The anti-bullying provisions in Alberta's new Education Act have been described as the toughest in Canada. But critics complain that too much responsibility for enforcing anti-bullying acts has been placed on children.
Bill 3, the Education Act [PDF], came into force on Nov. 19, and the legislation deals with bullying extensively.
Section 31 of the Education Act sets out the responsibilities of students who are referred to as "partners in education." Subsection (e) of that section requires all students to "refrain from, report, and not tolerate bullying or bullying behaviours directed towards others in the school, whether or not it occurs within the school building, during the school day or by electronic means."
What some find offensive is that students are required to report acts of bullying even outside of school hours and even if the bullying does not take place within the school. Section 36 of the Act states that a teacher or principal may suspend a student from school or from any school activities for having breached any part section 31, including the failure to report bullying.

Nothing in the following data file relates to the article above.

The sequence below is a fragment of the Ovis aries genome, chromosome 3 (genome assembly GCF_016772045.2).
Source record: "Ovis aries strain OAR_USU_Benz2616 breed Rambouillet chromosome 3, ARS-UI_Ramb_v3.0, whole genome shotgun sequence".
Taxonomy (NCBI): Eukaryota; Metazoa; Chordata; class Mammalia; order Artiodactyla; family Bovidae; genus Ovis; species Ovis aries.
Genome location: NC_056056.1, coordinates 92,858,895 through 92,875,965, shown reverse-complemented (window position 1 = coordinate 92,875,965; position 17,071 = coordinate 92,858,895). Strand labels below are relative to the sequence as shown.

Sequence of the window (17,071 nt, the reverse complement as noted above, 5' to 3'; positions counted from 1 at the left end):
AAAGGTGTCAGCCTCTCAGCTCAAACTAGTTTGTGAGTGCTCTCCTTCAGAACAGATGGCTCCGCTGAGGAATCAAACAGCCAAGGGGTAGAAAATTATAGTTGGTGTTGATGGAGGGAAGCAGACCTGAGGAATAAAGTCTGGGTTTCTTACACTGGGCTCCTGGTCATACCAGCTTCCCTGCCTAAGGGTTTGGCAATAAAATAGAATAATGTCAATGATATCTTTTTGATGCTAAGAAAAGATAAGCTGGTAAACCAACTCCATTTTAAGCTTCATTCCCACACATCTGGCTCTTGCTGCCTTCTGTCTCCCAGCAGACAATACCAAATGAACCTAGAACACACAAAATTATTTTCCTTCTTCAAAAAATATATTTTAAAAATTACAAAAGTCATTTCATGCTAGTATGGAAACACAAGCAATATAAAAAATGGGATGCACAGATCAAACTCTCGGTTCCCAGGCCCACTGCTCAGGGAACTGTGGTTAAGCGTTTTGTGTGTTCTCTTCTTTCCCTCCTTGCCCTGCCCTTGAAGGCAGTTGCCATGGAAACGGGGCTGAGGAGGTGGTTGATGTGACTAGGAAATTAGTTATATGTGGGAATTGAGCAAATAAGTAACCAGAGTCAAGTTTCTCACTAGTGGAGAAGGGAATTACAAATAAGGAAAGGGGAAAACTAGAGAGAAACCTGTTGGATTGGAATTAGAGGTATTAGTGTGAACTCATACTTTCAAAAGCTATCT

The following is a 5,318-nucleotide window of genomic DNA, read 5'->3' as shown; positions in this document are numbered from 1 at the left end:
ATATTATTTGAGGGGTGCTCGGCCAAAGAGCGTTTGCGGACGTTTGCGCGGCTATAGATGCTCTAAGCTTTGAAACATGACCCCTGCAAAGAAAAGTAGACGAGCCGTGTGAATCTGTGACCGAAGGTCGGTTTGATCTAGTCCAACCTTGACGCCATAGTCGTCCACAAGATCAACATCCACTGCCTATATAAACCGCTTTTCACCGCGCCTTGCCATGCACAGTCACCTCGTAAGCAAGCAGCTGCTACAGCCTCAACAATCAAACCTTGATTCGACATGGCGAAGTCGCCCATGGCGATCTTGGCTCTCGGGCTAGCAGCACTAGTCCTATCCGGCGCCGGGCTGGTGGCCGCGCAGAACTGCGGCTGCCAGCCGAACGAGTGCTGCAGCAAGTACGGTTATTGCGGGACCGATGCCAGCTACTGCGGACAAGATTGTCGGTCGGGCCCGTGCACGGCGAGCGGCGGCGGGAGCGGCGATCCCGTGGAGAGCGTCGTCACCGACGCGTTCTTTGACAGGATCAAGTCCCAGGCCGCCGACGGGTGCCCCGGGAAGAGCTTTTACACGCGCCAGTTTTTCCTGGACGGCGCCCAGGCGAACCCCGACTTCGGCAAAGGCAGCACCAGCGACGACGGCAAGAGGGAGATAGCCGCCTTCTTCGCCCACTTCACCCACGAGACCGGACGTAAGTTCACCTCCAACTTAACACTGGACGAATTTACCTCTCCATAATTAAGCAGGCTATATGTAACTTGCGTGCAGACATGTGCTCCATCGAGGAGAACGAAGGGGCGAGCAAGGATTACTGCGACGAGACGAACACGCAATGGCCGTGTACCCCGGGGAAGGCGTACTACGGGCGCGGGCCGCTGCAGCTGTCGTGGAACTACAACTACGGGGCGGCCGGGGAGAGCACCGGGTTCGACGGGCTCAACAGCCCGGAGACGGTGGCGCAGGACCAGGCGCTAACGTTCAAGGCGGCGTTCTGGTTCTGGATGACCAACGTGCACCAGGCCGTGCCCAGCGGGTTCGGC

The wording of the legislation requires every student in the province to police other students who bully regardless of when and where that bullying takes place.
Brenda Morrison, a professor of criminology at Simon Fraser University, believes requiring students to report bullying rather than making it easier for them to do so, will make the problem of bullying worse. Morrison is quoted in the Vancouver Sun as saying, "These heavy sanctions actually create more of a culture of fear in schools. We want kids to voluntarily step up for all the right reasons, because they're good citizens." Morrison says schools, kids, parents, and organizations must all work together to combat bullying.
The Institute of Marriage and Family Canada (IMFC), a socially conservative organization, also criticized the requirement for passive students to have to report bullying. The IMFC believes that by putting enforcement duties on students, parents are seen as having no role to play. In a report, the IMFC writes, "Threatening students to 'out' bullies might seem reasonable, but when children are ordered to police the internet, adults are effectively admitting they have no presence on the social media playground. Unfortunately, bullies know it."
The organization also writes, "The bottom line is that bullying requires less emphasis on refereeing and more focus on relationships between kids and adults."
As the bill became law just last week, it is too early to see if the reporting requirement will actually lead to more students being bullied.